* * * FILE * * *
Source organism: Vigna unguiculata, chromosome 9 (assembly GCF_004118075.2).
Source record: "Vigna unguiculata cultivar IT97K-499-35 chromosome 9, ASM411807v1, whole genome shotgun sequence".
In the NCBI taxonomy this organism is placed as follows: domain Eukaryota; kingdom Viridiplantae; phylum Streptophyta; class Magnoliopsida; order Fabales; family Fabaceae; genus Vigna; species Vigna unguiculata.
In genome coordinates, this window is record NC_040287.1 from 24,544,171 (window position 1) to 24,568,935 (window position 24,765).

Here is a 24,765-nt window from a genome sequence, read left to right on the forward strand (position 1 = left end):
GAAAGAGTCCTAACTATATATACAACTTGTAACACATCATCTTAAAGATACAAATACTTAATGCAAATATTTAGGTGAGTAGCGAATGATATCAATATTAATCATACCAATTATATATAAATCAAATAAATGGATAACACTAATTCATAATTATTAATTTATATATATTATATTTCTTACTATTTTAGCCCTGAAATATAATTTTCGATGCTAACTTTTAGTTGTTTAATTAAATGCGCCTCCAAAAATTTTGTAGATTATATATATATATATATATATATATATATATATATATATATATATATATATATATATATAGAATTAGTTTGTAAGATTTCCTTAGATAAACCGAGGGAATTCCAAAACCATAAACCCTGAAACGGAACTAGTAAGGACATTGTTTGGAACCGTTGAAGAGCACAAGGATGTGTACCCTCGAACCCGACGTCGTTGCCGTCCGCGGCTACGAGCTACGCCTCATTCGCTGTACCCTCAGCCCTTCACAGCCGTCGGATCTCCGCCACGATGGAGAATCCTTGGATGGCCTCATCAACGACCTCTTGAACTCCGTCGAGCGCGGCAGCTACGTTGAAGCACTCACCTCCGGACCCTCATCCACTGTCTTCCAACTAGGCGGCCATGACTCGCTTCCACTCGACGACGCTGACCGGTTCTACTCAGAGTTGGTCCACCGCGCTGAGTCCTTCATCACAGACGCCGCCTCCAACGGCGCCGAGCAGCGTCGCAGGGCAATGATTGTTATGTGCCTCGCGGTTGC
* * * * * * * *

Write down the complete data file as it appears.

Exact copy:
Source organism: Vigna unguiculata, chromosome 9 (assembly GCF_004118075.2).
Source record: "Vigna unguiculata cultivar IT97K-499-35 chromosome 9, ASM411807v1, whole genome shotgun sequence".
In the NCBI taxonomy this organism is placed as follows: domain Eukaryota; kingdom Viridiplantae; phylum Streptophyta; class Magnoliopsida; order Fabales; family Fabaceae; genus Vigna; species Vigna unguiculata.
In genome coordinates, this window is record NC_040287.1 from 24,544,171 (window position 1) to 24,568,935 (window position 24,765).

Here is a 24,765-nt window from a genome sequence, read left to right on the forward strand (position 1 = left end):
GAAAGAGTCCTAACTATATATACAACTTGTAACACATCATCTTAAAGATACAAATACTTAATGCAAATATTTAGGTGAGTAGCGAATGATATCAATATTAATCATACCAATTATATATAAATCAAATAAATGGATAACACTAATTCATAATTATTAATTTATATATATTATATTTCTTACTATTTTAGCCCTGAAATATAATTTTCGATGCTAACTTTTAGTTGTTTAATTAAATGCGCCTCCAAAAATTTTGTAGATTATATATATATATATATATATATATATATATATATATATATATATATATATATATATATAGAATTAGTTTGTAAGATTTCCTTAGATAAACCGAGGGAATTCCAAAACCATAAACCCTGAAACGGAACTAGTAAGGACATTGTTTGGAACCGTTGAAGAGCACAAGGATGTGTACCCTCGAACCCGACGTCGTTGCCGTCCGCGGCTACGAGCTACGCCTCATTCGCTGTACCCTCAGCCCTTCACAGCCGTCGGATCTCCGCCACGATGGAGAATCCTTGGATGGCCTCATCAACGACCTCTTGAACTCCGTCGAGCGCGGCAGCTACGTTGAAGCACTCACCTCCGGACCCTCATCCACTGTCTTCCAACTAGGCGGCCATGACTCGCTTCCACTCGACGACGCTGACCGGTTCTACTCAGAGTTGGTCCACCGCGCTGAGTCCTTCATCACAGACGCCGCCTCCAACGGCGCCGAGCAGCGTCGCAGGGCAATGATTGTTATGTGCCTCGCGGTTGC